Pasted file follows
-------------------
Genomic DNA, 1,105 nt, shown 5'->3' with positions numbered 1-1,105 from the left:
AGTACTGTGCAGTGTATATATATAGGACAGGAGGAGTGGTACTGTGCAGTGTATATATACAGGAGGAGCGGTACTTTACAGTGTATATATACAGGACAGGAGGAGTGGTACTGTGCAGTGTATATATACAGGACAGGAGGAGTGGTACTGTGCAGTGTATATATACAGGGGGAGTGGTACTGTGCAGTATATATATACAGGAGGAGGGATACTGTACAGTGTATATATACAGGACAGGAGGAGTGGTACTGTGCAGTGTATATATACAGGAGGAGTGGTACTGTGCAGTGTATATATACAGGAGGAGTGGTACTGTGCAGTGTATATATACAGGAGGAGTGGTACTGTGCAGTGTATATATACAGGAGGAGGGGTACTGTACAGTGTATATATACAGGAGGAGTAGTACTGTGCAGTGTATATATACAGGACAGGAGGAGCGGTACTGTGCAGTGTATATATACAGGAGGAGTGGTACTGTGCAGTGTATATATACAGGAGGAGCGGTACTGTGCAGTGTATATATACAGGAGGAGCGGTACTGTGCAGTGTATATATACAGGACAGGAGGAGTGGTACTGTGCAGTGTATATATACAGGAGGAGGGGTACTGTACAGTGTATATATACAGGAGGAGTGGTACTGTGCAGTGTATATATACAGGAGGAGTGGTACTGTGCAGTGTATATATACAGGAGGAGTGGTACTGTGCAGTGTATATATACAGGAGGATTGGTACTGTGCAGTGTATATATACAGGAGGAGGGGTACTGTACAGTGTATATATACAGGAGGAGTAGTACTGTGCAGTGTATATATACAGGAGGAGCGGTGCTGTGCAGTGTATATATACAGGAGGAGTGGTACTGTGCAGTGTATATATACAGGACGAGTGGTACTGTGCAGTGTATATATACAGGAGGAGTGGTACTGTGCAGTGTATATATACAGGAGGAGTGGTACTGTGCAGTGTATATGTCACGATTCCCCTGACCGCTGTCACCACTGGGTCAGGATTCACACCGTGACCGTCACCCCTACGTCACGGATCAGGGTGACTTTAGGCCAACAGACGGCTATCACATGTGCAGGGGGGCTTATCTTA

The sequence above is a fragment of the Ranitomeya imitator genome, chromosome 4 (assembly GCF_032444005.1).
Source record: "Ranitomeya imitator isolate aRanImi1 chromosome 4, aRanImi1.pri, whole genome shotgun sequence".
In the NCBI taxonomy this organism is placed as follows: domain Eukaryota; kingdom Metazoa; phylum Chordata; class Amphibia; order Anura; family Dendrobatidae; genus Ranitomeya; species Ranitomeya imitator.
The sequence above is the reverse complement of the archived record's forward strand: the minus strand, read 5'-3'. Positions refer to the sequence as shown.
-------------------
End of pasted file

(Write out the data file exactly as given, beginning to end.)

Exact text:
Genomic DNA, 1,105 nt, shown 5'->3' with positions numbered 1-1,105 from the left:
AGTACTGTGCAGTGTATATATATAGGACAGGAGGAGTGGTACTGTGCAGTGTATATATACAGGAGGAGCGGTACTTTACAGTGTATATATACAGGACAGGAGGAGTGGTACTGTGCAGTGTATATATACAGGACAGGAGGAGTGGTACTGTGCAGTGTATATATACAGGGGGAGTGGTACTGTGCAGTATATATATACAGGAGGAGGGATACTGTACAGTGTATATATACAGGACAGGAGGAGTGGTACTGTGCAGTGTATATATACAGGAGGAGTGGTACTGTGCAGTGTATATATACAGGAGGAGTGGTACTGTGCAGTGTATATATACAGGAGGAGTGGTACTGTGCAGTGTATATATACAGGAGGAGGGGTACTGTACAGTGTATATATACAGGAGGAGTAGTACTGTGCAGTGTATATATACAGGACAGGAGGAGCGGTACTGTGCAGTGTATATATACAGGAGGAGTGGTACTGTGCAGTGTATATATACAGGAGGAGCGGTACTGTGCAGTGTATATATACAGGAGGAGCGGTACTGTGCAGTGTATATATACAGGACAGGAGGAGTGGTACTGTGCAGTGTATATATACAGGAGGAGGGGTACTGTACAGTGTATATATACAGGAGGAGTGGTACTGTGCAGTGTATATATACAGGAGGAGTGGTACTGTGCAGTGTATATATACAGGAGGAGTGGTACTGTGCAGTGTATATATACAGGAGGATTGGTACTGTGCAGTGTATATATACAGGAGGAGGGGTACTGTACAGTGTATATATACAGGAGGAGTAGTACTGTGCAGTGTATATATACAGGAGGAGCGGTGCTGTGCAGTGTATATATACAGGAGGAGTGGTACTGTGCAGTGTATATATACAGGACGAGTGGTACTGTGCAGTGTATATATACAGGAGGAGTGGTACTGTGCAGTGTATATATACAGGAGGAGTGGTACTGTGCAGTGTATATGTCACGATTCCCCTGACCGCTGTCACCACTGGGTCAGGATTCACACCGTGACCGTCACCCCTACGTCACGGATCAGGGTGACTTTAGGCCAACAGACGGCTATCACATGTGCAGGGGGGCTTATCTTA

The sequence above is a fragment of the Ranitomeya imitator genome, chromosome 4 (assembly GCF_032444005.1).
Source record: "Ranitomeya imitator isolate aRanImi1 chromosome 4, aRanImi1.pri, whole genome shotgun sequence".
In the NCBI taxonomy this organism is placed as follows: domain Eukaryota; kingdom Metazoa; phylum Chordata; class Amphibia; order Anura; family Dendrobatidae; genus Ranitomeya; species Ranitomeya imitator.
The sequence above is the reverse complement of the archived record's forward strand: the minus strand, read 5'-3'. Positions refer to the sequence as shown.